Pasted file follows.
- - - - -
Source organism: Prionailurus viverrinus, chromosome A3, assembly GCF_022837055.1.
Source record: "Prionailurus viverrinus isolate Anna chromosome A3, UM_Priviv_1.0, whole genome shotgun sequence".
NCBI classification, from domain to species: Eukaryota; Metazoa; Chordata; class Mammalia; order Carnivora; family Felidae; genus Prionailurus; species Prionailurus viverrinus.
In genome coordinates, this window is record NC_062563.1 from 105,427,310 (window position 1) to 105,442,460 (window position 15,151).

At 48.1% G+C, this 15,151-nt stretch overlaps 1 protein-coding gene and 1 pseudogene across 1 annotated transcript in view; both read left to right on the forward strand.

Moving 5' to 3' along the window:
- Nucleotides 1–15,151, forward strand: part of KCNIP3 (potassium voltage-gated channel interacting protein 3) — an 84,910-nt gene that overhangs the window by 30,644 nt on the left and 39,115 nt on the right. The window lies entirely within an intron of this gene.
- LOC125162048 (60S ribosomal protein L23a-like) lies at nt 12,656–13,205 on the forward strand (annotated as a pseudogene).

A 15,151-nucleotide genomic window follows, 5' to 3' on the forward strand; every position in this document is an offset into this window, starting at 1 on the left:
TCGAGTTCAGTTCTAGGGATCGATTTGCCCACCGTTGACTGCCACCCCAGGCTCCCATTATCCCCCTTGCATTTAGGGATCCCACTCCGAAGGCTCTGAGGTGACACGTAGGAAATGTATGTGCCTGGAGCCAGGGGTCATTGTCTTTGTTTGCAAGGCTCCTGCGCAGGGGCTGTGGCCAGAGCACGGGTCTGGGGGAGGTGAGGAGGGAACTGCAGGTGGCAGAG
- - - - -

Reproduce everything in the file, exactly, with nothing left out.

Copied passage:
Source organism: Prionailurus viverrinus, chromosome A3, assembly GCF_022837055.1.
Source record: "Prionailurus viverrinus isolate Anna chromosome A3, UM_Priviv_1.0, whole genome shotgun sequence".
NCBI classification, from domain to species: Eukaryota; Metazoa; Chordata; class Mammalia; order Carnivora; family Felidae; genus Prionailurus; species Prionailurus viverrinus.
In genome coordinates, this window is record NC_062563.1 from 105,427,310 (window position 1) to 105,442,460 (window position 15,151).

At 48.1% G+C, this 15,151-nt stretch overlaps 1 protein-coding gene and 1 pseudogene across 1 annotated transcript in view; both read left to right on the forward strand.

Moving 5' to 3' along the window:
- Nucleotides 1–15,151, forward strand: part of KCNIP3 (potassium voltage-gated channel interacting protein 3) — an 84,910-nt gene that overhangs the window by 30,644 nt on the left and 39,115 nt on the right. The window lies entirely within an intron of this gene.
- LOC125162048 (60S ribosomal protein L23a-like) lies at nt 12,656–13,205 on the forward strand (annotated as a pseudogene).

A 15,151-nucleotide genomic window follows, 5' to 3' on the forward strand; every position in this document is an offset into this window, starting at 1 on the left:
TCGAGTTCAGTTCTAGGGATCGATTTGCCCACCGTTGACTGCCACCCCAGGCTCCCATTATCCCCCTTGCATTTAGGGATCCCACTCCGAAGGCTCTGAGGTGACACGTAGGAAATGTATGTGCCTGGAGCCAGGGGTCATTGTCTTTGTTTGCAAGGCTCCTGCGCAGGGGCTGTGGCCAGAGCACGGGTCTGGGGGAGGTGAGGAGGGAACTGCAGGTGGCAGAG